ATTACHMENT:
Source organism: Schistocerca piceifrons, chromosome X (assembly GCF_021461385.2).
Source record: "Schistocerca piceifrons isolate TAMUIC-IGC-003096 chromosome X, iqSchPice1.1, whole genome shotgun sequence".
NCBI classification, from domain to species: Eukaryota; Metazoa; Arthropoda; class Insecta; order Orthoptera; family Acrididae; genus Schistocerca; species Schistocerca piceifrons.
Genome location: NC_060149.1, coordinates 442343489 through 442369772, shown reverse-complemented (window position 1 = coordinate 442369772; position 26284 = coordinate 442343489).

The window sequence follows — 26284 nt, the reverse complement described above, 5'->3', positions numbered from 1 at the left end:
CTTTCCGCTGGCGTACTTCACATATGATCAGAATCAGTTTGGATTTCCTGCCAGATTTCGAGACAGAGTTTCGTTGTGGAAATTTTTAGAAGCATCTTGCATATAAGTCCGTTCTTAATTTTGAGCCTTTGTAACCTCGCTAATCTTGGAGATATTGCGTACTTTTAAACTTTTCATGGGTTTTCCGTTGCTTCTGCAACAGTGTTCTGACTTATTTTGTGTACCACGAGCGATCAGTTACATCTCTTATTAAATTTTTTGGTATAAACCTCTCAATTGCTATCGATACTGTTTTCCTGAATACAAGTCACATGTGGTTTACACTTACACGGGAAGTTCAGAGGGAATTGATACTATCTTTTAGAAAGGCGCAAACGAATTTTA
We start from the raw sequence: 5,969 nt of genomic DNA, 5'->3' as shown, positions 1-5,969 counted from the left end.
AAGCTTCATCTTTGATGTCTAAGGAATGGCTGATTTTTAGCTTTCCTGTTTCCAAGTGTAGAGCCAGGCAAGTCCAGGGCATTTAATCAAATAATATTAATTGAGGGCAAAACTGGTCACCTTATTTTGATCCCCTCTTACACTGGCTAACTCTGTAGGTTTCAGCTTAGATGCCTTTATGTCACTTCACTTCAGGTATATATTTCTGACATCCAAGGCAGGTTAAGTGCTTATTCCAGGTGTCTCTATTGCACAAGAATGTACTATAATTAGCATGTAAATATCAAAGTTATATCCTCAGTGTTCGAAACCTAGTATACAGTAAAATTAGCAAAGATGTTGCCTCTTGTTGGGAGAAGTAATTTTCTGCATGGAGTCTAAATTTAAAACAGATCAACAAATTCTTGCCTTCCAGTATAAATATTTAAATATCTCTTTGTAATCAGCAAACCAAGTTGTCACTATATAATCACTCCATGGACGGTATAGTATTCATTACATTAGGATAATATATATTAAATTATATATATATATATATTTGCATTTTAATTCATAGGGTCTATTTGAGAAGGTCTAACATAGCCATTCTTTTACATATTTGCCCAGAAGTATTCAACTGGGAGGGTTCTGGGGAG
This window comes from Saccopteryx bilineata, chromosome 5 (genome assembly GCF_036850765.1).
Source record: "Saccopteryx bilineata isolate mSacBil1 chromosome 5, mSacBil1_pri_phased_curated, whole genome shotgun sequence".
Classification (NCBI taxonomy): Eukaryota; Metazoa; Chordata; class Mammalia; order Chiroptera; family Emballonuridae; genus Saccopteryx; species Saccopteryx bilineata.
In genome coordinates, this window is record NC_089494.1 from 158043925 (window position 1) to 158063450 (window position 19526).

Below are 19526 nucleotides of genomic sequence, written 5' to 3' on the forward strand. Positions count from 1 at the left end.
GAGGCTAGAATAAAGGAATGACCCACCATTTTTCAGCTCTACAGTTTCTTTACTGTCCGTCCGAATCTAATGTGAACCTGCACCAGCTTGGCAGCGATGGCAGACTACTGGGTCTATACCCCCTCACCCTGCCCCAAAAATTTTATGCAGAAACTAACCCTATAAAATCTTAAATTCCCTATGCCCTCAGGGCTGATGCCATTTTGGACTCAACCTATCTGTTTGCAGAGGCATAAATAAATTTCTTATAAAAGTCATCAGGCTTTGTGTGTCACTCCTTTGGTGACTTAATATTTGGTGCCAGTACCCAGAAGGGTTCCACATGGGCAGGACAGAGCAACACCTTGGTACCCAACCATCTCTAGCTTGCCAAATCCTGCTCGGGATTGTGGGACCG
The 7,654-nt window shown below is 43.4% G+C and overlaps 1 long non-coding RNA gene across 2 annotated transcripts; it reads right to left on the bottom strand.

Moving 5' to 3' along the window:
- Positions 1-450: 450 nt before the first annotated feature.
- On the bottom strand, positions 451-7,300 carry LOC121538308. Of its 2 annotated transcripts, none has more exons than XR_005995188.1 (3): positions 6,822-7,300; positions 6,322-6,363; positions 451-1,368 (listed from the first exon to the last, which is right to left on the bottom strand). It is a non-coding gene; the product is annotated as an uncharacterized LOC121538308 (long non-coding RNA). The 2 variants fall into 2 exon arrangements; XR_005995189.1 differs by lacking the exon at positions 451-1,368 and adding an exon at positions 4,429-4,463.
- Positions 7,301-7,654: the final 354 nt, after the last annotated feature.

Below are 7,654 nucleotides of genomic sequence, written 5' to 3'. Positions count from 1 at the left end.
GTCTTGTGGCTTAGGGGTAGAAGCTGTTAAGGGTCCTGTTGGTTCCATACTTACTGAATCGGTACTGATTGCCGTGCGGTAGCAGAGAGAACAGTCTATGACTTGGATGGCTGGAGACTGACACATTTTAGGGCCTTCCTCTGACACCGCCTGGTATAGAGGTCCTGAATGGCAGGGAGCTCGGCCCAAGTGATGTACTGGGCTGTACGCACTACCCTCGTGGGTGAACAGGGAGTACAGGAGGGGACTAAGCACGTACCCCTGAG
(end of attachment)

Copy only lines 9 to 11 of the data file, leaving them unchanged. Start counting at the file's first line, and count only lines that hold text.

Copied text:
This window comes from Saccopteryx bilineata, chromosome 5 (genome assembly GCF_036850765.1).
Source record: "Saccopteryx bilineata isolate mSacBil1 chromosome 5, mSacBil1_pri_phased_curated, whole genome shotgun sequence".
Classification (NCBI taxonomy): Eukaryota; Metazoa; Chordata; class Mammalia; order Chiroptera; family Emballonuridae; genus Saccopteryx; species Saccopteryx bilineata.